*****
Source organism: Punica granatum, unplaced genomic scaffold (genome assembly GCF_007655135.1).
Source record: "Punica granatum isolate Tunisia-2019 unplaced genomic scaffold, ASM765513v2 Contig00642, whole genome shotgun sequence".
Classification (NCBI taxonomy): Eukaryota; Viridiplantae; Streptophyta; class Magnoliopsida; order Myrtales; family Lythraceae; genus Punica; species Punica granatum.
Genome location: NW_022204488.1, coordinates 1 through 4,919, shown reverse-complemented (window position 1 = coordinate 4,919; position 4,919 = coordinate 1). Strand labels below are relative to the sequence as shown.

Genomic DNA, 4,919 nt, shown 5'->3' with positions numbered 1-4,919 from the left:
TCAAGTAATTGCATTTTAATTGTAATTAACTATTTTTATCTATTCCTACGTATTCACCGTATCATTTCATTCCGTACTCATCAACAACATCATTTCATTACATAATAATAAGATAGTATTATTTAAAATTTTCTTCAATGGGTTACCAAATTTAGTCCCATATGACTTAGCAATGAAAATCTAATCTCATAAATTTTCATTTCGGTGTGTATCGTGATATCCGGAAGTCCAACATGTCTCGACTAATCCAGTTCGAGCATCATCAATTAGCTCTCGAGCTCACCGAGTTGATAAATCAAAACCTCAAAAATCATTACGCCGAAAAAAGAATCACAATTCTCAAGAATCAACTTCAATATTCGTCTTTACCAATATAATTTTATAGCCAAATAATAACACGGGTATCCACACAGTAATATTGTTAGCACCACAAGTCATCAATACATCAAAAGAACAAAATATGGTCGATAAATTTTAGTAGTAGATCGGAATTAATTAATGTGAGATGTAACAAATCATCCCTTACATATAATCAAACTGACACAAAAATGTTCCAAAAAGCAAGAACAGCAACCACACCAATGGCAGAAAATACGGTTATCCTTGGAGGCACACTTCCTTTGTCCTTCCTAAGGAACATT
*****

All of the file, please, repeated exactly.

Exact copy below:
Source organism: Punica granatum, unplaced genomic scaffold (genome assembly GCF_007655135.1).
Source record: "Punica granatum isolate Tunisia-2019 unplaced genomic scaffold, ASM765513v2 Contig00642, whole genome shotgun sequence".
Classification (NCBI taxonomy): Eukaryota; Viridiplantae; Streptophyta; class Magnoliopsida; order Myrtales; family Lythraceae; genus Punica; species Punica granatum.
Genome location: NW_022204488.1, coordinates 1 through 4,919, shown reverse-complemented (window position 1 = coordinate 4,919; position 4,919 = coordinate 1). Strand labels below are relative to the sequence as shown.

Genomic DNA, 4,919 nt, shown 5'->3' with positions numbered 1-4,919 from the left:
TCAAGTAATTGCATTTTAATTGTAATTAACTATTTTTATCTATTCCTACGTATTCACCGTATCATTTCATTCCGTACTCATCAACAACATCATTTCATTACATAATAATAAGATAGTATTATTTAAAATTTTCTTCAATGGGTTACCAAATTTAGTCCCATATGACTTAGCAATGAAAATCTAATCTCATAAATTTTCATTTCGGTGTGTATCGTGATATCCGGAAGTCCAACATGTCTCGACTAATCCAGTTCGAGCATCATCAATTAGCTCTCGAGCTCACCGAGTTGATAAATCAAAACCTCAAAAATCATTACGCCGAAAAAAGAATCACAATTCTCAAGAATCAACTTCAATATTCGTCTTTACCAATATAATTTTATAGCCAAATAATAACACGGGTATCCACACAGTAATATTGTTAGCACCACAAGTCATCAATACATCAAAAGAACAAAATATGGTCGATAAATTTTAGTAGTAGATCGGAATTAATTAATGTGAGATGTAACAAATCATCCCTTACATATAATCAAACTGACACAAAAATGTTCCAAAAAGCAAGAACAGCAACCACACCAATGGCAGAAAATACGGTTATCCTTGGAGGCACACTTCCTTTGTCCTTCCTAAGGAACATT